Why Kabul Fell to Taliban
Who is Responsible?
Any conflict, at the end of the day, ends with a settled resolution. And any such resolution is not possible without any compromise. The same has happened in the case of Afghanistan after a long period of 20 years. During these two decades, hundreds of thousands of lives were lost in addition to spending of more than two trillion dollars by the US. A solution was charted out in the shape of Doha peace deal whereby the US agreed to be so lenient that it accepted many of the Taliban’s demands. However, had Washington done this by the end of 2001 after toppling the Taliban, there would have been no loss of life and property, and could have avoided the humiliation it faces now. Taliban, after their fall, were eager to join the new setup but the US did not allow them.
It was the end of 2001; Hamid Karzai met a Taliban delegation in Shah Wali Kot district outside Kandahar. Taliban had agreed to surrender control of Kabul if general amnesty is given to them. Karzai’s condition that the Taliban supremo Mullah Omar must renounce terrorism was accepted and an accord, known as Shah Wali Kot agreement, was reached. As per the agreement, the Taliban were to lay weapons and go home with dignity. However, the next day, the then-US Secretary of Defense, Donald Rumsfeld, called Karzai and asked him to step back from the agreement and to not extend any amnesty to the Taliban. This was the point that not only prolonged the US war in Afghanistan for twenty years but also ended in its humiliation as well.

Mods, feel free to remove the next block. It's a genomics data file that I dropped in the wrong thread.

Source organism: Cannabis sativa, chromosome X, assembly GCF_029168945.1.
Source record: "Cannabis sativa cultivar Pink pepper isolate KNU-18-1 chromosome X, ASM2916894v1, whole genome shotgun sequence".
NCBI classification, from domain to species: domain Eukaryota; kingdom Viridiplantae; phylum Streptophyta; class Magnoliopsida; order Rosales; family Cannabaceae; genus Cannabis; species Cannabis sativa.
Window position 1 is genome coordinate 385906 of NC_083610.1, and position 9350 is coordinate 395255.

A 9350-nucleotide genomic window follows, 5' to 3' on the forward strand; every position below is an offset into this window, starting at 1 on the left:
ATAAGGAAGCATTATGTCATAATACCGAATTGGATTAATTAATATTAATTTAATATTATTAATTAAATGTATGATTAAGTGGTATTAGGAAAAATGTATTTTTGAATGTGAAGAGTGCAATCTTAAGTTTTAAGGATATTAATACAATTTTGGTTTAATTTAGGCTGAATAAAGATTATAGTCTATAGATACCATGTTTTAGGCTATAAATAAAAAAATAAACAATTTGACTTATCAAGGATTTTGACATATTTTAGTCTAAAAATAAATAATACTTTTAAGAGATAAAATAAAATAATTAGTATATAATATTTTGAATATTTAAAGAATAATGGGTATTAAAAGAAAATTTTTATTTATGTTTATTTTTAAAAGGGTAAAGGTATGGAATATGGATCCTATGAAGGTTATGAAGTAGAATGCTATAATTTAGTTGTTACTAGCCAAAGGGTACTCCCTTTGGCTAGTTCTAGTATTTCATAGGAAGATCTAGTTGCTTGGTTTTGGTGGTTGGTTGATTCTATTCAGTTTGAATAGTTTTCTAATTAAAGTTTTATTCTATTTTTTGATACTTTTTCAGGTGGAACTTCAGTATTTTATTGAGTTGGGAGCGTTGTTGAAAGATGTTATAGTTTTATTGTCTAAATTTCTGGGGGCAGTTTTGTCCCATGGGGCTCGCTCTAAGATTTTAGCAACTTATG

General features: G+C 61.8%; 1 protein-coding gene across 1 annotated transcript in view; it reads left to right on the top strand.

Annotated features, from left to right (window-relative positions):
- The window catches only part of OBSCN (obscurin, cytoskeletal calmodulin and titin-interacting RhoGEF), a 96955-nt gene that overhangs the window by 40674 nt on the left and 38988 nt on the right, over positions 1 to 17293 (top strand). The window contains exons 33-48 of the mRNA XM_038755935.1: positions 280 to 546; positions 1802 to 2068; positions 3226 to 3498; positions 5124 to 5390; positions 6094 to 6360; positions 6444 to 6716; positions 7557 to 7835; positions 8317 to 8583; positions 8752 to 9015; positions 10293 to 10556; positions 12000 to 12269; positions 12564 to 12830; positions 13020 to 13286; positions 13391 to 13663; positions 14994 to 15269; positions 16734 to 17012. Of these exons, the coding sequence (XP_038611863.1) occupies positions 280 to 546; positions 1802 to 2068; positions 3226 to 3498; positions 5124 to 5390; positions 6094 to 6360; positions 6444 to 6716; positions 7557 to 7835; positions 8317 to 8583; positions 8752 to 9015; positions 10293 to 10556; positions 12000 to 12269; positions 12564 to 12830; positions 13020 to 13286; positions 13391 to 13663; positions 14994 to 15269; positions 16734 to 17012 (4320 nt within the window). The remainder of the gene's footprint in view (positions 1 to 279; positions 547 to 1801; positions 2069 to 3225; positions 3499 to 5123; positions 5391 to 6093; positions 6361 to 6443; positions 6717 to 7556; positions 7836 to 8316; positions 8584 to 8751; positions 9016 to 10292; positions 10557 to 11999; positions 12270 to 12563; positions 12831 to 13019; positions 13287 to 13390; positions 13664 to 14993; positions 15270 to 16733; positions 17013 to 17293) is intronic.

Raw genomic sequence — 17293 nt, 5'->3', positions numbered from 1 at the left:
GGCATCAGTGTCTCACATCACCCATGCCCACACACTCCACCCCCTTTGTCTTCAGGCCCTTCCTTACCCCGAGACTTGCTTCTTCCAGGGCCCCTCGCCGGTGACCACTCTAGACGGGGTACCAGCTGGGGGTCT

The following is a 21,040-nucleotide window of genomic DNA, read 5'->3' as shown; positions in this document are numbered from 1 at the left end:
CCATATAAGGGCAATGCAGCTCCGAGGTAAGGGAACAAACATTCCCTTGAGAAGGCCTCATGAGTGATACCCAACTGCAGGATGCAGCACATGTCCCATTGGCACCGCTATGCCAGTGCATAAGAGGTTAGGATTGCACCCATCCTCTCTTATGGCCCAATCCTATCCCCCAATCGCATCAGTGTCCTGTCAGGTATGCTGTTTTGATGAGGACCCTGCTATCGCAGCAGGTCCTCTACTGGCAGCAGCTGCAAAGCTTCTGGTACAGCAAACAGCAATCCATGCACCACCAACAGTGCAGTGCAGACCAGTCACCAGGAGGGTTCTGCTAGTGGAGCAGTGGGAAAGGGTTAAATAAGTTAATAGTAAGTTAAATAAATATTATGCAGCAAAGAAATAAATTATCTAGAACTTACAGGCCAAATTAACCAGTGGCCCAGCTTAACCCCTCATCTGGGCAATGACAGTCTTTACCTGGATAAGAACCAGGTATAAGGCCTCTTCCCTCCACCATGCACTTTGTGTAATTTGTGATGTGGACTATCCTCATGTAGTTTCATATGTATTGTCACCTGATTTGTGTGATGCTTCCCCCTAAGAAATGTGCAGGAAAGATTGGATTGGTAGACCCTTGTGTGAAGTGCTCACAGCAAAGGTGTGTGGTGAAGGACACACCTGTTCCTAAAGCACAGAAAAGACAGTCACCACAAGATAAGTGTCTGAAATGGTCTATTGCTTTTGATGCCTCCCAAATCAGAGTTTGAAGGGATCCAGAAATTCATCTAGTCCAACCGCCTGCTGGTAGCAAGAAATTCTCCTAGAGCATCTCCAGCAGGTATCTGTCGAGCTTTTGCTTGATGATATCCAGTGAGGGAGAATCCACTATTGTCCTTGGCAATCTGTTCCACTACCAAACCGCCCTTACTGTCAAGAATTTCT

Later, Obama administration, in 2009, started the negotiations with the Taliban to help end the conflict. The complex peace process took eleven years to reach a settlement and the Doha agreement was signed in February 2020. However, two issues doomed the peace process and compelled the Taliban to take over Kabul.
First, the now former Afghan president Ashraf Ghani, on the very next day of the signing of the Doha agreement, announced: “I will not release the Taliban prisoners, despite the fact that it was agreed to in the agreement.” Owing to Ghani’s stubborn attitude and vested interests to prolong his own rule, the peace process got derailed. In fact, Ghani and his aides were waiting for the upcoming presidential elections in the US. They thought that if Biden wins, he will back out of the Doha agreement like Donald Trump did in Iran nuclear deal case. However, that did not happen.
The second major factor that doomed the peace process was the ambivalent Afghan policy of the US administration. First President Trump and then President Biden could not formulate a wise policy that could save Kabul from falling into the Taliban hands. President Trump signed the deal with the Taliban but did not put enough pressure on Ashraf Ghani to show seriousness towards the intra-Afghan talks which could have led to a peaceful settlement of the issue.
Similarly, when Biden came to power, he took too much time to formulate a strategy that could achieve a peaceful settlement as well as an honourable exit of the US from Afghanistan. Biden also did not compel Ghani to engage in a meaningful dialogue with the Taliban. If the fall of Kabul has humiliated the US at global level, it has also exposed the hollowness of US policies for Afghanistan. In all, the US ambivalent policy and the Ghani administration’s stubbornness provided the basis for the fall of Kabul.
The author is Senior Research Associate at Strategic Vision Institute, Islamabad and author of the forthcoming book “The Troubled Triangle: US-Pakistan Relations under the Taliban’s Shadow” (Routledge). He tweets @yousafzaiZafar5